Regular physical activity is routinely recommended by clinicians for patients at risk for osteoporosis. There are; however, no specific guidelines for clinicians regarding the type, duration or intensity of physical activity that is most appropriate for these patients. Furthermore, patient compliance regarding exercise programs is generally low in the majority of clinical settings. As such, physical activity in any form becomes important in the prevention of bone loss. The current study sought to determine whether a relationship exists between the amount of regular physical activity performed on a weekly basis and bone mineral density in Canadian women aged 75 and over.
Physical activity in women aged 75 and over
The vast majority of participants reported some level of involvement in moderate physical activity, i.e. that which could be considered activity over and above the general activity of day-to-day life, such as brisk walking, golfing, housecleaning, etc. Close to three-quarters of participants (71.7%) reported that they are moderately active for at least 4 hours per week. This is an encouraging finding, in light of the fact that, in Canada, up to 64% of female seniors are considered inactive  while in the United States, over 60% of senior women were reportedly not meeting the minimum recommendations for regular physical activity (approximately 15–20 minutes daily) .
Effects on bone mineral density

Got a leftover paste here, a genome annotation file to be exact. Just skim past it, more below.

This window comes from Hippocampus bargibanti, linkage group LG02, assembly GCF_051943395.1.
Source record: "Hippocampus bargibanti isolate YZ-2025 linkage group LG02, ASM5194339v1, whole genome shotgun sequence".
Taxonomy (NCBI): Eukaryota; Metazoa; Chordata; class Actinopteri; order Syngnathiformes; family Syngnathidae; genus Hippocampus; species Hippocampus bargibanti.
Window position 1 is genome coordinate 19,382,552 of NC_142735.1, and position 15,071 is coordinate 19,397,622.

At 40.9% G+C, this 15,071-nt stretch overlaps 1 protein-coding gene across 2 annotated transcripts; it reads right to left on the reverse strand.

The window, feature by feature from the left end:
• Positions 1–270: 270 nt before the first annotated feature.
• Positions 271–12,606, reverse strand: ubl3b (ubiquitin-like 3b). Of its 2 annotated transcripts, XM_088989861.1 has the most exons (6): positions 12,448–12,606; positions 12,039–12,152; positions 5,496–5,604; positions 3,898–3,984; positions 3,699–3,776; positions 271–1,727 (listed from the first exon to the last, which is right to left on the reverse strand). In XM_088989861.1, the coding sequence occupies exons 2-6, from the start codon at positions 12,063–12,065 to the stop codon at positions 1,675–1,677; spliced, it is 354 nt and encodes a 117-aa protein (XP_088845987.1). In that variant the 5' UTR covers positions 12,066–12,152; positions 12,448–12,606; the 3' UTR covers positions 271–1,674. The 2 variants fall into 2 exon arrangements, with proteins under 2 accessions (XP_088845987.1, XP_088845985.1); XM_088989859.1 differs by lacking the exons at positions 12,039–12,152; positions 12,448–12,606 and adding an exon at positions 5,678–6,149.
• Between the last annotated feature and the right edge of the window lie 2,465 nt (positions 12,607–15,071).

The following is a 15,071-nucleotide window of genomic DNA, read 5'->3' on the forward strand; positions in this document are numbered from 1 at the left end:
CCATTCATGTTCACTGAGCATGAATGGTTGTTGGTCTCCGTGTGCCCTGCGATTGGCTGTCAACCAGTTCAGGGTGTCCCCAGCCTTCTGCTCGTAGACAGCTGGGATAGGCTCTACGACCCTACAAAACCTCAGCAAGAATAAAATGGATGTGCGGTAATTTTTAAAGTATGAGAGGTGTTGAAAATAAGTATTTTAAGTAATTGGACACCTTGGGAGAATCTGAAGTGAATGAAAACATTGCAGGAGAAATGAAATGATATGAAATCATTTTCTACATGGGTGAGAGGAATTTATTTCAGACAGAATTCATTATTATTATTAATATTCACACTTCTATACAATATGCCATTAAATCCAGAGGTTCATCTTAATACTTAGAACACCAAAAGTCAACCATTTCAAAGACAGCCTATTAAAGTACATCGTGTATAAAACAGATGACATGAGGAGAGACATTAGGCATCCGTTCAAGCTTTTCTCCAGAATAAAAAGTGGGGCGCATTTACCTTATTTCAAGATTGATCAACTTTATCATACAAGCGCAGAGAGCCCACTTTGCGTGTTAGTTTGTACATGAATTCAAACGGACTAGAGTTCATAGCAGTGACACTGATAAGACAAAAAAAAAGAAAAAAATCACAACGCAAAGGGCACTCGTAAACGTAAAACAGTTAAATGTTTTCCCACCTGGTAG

The findings of this study indicate that regular physical activity at a moderate level can help to improve bone density in post-menopausal women, although these improvements were limited largely to the hip region. These findings echo those of similar studies that have shown that the benefits from exercise or physical activity are generally noted in the hip but not in the lumbar spine. Bolton et al.  demonstrated in a recent randomized, controlled trial of post-menopausal women that an increase in regular physical activity can have a positive impact on bone mineral density. In their study, over the course of one year, participants took part in a general exercise program that included 60-minute exercise training three times each week, where control participants continued in their normal daily routine. The exercise training group performed tasks including resistance training, moderately intense exercise and training. The authors found that there was a positive (although not statistically significant) effect on bone density in the hip region but a negative (although also not statistically significant) decrease in bone density in the lumbar spine. The measured difference in BMD in the current study closely approximates that of the Bolton study, especially regarding the location of improvements. These findings are likely not unexpected, as the benefit gained from resistance or impact exercise relates largely to the effect of loading on the skeleton [21–23]. The hip joint will absorb the majority of the forces applied during land-based exercise, while the lumbar spine will absorb very little physical force. As such, the majority of exercises are designed to address the hip, an important fact due to the simple fact that the hip, being the structure that absorbs more force during these type of tasks, is also the structure more likely to be damaged (i.e. to suffer a fracture).